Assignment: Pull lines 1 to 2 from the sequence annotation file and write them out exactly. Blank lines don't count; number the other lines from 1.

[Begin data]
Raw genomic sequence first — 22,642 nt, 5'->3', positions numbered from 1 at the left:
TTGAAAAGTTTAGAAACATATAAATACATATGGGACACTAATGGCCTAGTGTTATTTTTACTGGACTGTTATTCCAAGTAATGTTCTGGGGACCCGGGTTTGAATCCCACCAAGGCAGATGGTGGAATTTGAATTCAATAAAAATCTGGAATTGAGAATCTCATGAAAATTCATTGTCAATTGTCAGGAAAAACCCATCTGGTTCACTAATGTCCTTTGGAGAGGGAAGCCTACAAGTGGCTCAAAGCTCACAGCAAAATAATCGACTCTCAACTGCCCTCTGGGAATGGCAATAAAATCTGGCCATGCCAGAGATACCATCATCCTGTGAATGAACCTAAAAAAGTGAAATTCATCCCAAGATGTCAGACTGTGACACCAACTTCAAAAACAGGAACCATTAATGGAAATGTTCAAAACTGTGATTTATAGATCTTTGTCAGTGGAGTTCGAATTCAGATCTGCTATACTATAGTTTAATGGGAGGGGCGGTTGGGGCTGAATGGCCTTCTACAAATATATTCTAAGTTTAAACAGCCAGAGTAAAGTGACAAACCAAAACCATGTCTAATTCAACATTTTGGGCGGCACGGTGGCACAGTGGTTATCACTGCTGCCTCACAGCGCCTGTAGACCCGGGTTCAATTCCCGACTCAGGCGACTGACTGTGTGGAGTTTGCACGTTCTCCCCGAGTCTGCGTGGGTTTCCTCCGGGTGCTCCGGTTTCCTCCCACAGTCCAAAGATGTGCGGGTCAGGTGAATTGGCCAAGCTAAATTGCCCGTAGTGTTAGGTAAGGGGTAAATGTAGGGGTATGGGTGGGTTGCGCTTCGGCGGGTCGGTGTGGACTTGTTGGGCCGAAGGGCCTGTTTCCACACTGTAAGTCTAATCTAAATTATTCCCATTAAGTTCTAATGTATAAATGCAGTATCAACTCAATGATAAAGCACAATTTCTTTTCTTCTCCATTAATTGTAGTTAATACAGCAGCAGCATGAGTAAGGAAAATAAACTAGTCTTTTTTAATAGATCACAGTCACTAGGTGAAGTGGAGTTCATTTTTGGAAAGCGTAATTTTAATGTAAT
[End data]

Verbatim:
Raw genomic sequence first — 22,642 nt, 5'->3', positions numbered from 1 at the left:
TTGAAAAGTTTAGAAACATATAAATACATATGGGACACTAATGGCCTAGTGTTATTTTTACTGGACTGTTATTCCAAGTAATGTTCTGGGGACCCGGGTTTGAATCCCACCAAGGCAGATGGTGGAATTTGAATTCAATAAAAATCTGGAATTGAGAATCTCATGAAAATTCATTGTCAATTGTCAGGAAAAACCCATCTGGTTCACTAATGTCCTTTGGAGAGGGAAGCCTACAAGTGGCTCAAAGCTCACAGCAAAATAATCGACTCTCAACTGCCCTCTGGGAATGGCAATAAAATCTGGCCATGCCAGAGATACCATCATCCTGTGAATGAACCTAAAAAAGTGAAATTCATCCCAAGATGTCAGACTGTGACACCAACTTCAAAAACAGGAACCATTAATGGAAATGTTCAAAACTGTGATTTATAGATCTTTGTCAGTGGAGTTCGAATTCAGATCTGCTATACTATAGTTTAATGGGAGGGGCGGTTGGGGCTGAATGGCCTTCTACAAATATATTCTAAGTTTAAACAGCCAGAGTAAAGTGACAAACCAAAACCATGTCTAATTCAACATTTTGGGCGGCACGGTGGCACAGTGGTTATCACTGCTGCCTCACAGCGCCTGTAGACCCGGGTTCAATTCCCGACTCAGGCGACTGACTGTGTGGAGTTTGCACGTTCTCCCCGAGTCTGCGTGGGTTTCCTCCGGGTGCTCCGGTTTCCTCCCACAGTCCAAAGATGTGCGGGTCAGGTGAATTGGCCAAGCTAAATTGCCCGTAGTGTTAGGTAAGGGGTAAATGTAGGGGTATGGGTGGGTTGCGCTTCGGCGGGTCGGTGTGGACTTGTTGGGCCGAAGGGCCTGTTTCCACACTGTAAGTCTAATCTAAATTATTCCCATTAAGTTCTAATGTATAAATGCAGTATCAACTCAATGATAAAGCACAATTTCTTTTCTTCTCCATTAATTGTAGTTAATACAGCAGCAGCATGAGTAAGGAAAATAAACTAGTCTTTTTTAATAGATCACAGTCACTAGGTGAAGTGGAGTTCATTTTTGGAAAGCGTAATTTTAATGTAAT